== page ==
As I get older, I see how profoundly childhood impressions of certain places have influenced me, no matter how superficially unremarkable they might have seemed at the time. More than anywhere else, I think back to the fields of grass surrounding my grandmother’s house in Arkansas, especially this time of year
The small town she lived in was fairly green in general, a sort of parched, dusty hue wrought by drought. At some time, before I was born, the area was maintained primarily by older residents in a way which reflected the pride they took in the lives they’d created over the years. Their homes and cars and the way they dressed resisted the slack-jawed sweats and flip flop infringement of the contemporary world, reflecting the commitments they’d honored and the leisurely existence they’d earned for themselves through hard work.
The native soil is rocky so there wasn’t much planting and things were left to grow naturally. Understanding how things grow and working within those perimeters has always been the key to horticultural success there. My grandmother’s field had at one time penned a horse who worked as a sort of cost-efficient lawn care specialist and signaled a level of countrified affluence. Pictures of my mother as a small girl show her posed on the animal’s back. Somewhere in the center of the field had been a pond, the perimeter of which was lined with fir trees.
My grandparents had been ambitious. They helped settle the town, defining its look. My grandfather, a photographer, took pictures of the area and his wife, making both look glamorous and otherworldly. My grandfather lived in a fantasy of impulse and libido, and his photos reflected that, depicting the town as implausibly lush, one of those unlikely paradises popularized by the travel industry of the 1940s and -50s.
I don’t know how far from the truth these pictures were back then, but by the time I started visiting, things were going to seed. The pond was dried up, a crater surrounded by dying trees. The field was waist high with weeds. Once there’d been a white gravel garden filled with rose bushes out front. That was all long gone. Even the heat seemed some proof of the area’s overall decrepitude. My grandparents divorced before I was born, an ugly turn of events which rendered my grandmother permanently distrustful. Her experiences hardened her. Eventually, along with her property, her health went into decline. And yet, because of the old photos, I saw and experienced a very different place and person during my time there. I saw the burnt, brittle fields, felt the suffocation of the heat and the stagnant air of disappointment hanging over the place, but I superimposed a verdant green filter over everything. In my grandmother, I saw Hollywood glamour, something like a visiting dignitary.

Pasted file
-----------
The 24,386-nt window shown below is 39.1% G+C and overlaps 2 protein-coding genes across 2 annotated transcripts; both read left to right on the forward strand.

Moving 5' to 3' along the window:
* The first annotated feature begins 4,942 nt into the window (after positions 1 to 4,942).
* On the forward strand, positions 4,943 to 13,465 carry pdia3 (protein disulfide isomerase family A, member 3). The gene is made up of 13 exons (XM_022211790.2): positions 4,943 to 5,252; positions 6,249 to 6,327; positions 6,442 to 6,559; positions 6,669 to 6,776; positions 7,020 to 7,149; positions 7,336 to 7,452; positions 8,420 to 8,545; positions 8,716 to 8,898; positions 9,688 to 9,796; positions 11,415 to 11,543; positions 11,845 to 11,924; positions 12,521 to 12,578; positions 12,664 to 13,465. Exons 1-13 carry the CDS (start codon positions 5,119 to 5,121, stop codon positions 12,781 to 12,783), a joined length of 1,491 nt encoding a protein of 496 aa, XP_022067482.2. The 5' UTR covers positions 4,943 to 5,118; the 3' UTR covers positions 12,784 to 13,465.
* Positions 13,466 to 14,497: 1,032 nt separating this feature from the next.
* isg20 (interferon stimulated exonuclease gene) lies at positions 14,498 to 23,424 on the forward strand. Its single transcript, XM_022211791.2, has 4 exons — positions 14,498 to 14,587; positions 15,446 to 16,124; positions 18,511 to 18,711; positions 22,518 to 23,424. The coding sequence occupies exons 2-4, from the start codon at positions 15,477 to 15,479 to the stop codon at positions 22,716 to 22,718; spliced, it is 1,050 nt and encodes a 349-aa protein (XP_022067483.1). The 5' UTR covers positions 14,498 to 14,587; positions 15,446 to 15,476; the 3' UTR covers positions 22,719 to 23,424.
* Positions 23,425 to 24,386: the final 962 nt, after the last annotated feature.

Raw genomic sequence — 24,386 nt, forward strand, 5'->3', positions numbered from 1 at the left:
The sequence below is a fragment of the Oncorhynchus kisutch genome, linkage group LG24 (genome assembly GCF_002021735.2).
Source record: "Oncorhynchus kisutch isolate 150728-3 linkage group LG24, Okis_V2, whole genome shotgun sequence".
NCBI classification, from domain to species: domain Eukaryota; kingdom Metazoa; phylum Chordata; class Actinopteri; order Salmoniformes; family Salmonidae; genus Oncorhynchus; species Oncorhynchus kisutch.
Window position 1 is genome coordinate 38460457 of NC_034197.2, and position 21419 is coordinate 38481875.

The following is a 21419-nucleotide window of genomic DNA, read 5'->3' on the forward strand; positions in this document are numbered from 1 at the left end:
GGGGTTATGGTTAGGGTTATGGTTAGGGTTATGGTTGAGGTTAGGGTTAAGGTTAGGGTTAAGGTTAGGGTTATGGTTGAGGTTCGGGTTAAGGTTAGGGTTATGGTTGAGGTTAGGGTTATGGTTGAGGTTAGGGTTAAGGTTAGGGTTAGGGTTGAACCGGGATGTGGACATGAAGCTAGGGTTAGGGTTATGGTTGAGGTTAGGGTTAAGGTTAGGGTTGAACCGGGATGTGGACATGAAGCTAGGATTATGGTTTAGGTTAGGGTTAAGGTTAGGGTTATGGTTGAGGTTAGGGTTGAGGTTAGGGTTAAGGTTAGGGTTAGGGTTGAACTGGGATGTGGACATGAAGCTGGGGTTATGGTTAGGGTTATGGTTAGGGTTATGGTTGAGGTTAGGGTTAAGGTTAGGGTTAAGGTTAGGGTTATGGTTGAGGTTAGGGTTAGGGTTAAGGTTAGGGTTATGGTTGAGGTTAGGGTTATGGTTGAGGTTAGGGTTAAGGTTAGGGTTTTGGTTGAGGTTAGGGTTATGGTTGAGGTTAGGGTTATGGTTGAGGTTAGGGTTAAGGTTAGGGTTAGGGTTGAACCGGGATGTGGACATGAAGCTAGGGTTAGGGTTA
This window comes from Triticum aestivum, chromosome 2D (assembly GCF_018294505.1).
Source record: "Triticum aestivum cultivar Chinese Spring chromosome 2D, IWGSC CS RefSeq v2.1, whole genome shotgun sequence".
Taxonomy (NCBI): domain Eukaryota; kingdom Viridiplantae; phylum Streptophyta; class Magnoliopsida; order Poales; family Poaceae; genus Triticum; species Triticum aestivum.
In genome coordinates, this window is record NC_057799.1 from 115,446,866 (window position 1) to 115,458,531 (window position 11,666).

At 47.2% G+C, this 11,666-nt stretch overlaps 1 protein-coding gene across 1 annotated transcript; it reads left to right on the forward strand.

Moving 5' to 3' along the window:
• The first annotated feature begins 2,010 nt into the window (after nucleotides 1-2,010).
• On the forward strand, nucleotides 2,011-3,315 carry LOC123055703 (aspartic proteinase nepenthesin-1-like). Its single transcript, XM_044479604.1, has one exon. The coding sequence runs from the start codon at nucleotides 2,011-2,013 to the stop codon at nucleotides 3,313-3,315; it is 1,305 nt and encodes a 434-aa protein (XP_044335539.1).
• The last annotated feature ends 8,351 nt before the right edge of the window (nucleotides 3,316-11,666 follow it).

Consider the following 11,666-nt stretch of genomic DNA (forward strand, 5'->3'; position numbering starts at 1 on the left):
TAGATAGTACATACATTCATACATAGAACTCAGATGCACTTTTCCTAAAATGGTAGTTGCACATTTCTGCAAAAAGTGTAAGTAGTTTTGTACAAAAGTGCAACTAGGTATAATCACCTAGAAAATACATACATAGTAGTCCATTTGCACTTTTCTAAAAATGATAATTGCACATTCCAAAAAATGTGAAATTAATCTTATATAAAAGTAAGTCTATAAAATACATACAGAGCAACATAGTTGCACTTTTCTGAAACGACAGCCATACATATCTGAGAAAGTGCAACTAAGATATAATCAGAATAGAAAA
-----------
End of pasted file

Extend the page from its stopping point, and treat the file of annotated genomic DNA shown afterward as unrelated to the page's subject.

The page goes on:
I’m guessing that various sharp green fragrances appeal to me because they conjure those fabricated memories, sustaining a fantasy image of my grandmother in what I prefer to see as her indigenous environment. The moment I sniffed Givenchy III I knew it was the way the place depicted in this picture should smell. Chypres like Niki de Saint Phalle, YSL’s Y, and Jean-Louis Scherrer nail the herbal pungency underlying the smell of a freshly mown field, that almost buttery piquancy, slightly off, that you smell from Privet hedge in bloom.
In truth, no field smells quite like Scherrer or Saint Phalle. Scherrer lacks the grungy underside of the natural world it simulates: it smells the way a bag of cut grass might after being left in the sun all day, but with a boozy sweetness substituted for the rank pungency of decomposition. Niki has a gauziness to it which smells the way the silken structures of the Eastern Tent Caterpillar look in the trees along the West Arkansas highway. Sherrer is classified as a floral aldehyde, with notes of cassis, violet and hyacinth up top. These, along with the aldehydes, lend it a crystalline sense of dewiness. Without them it might be paper-dry, entirely too one-dimensional. The sum total is density, a convincing impression of moisture. The indolic note in the middle is probably from the gardenia accord; the peppery quality from carnation. Vetiver, moss, and civet provide a classic outdoorsy profile and make Scherrer, to my mind, more of a chypre than others consider it.
Niki has none of the dehydrated severity nor the indolic uncanny of Scherrer. Y is drier still, the scent of grass steeped in champagne. Sisley’s Eau du Soir is probably the freshest of these chypres. An early spring twilight to their late summer afternoon, its lawn is still wet from a recent rain, its garden decidedly herbal. Smelling these, I hear crickets and grasshoppers, the sound of truck wheels on gravel, a dog barking disconsolately up the road. They’re lonely, bittersweet smells, extending an almost too-sunny nothingness as far as you can see.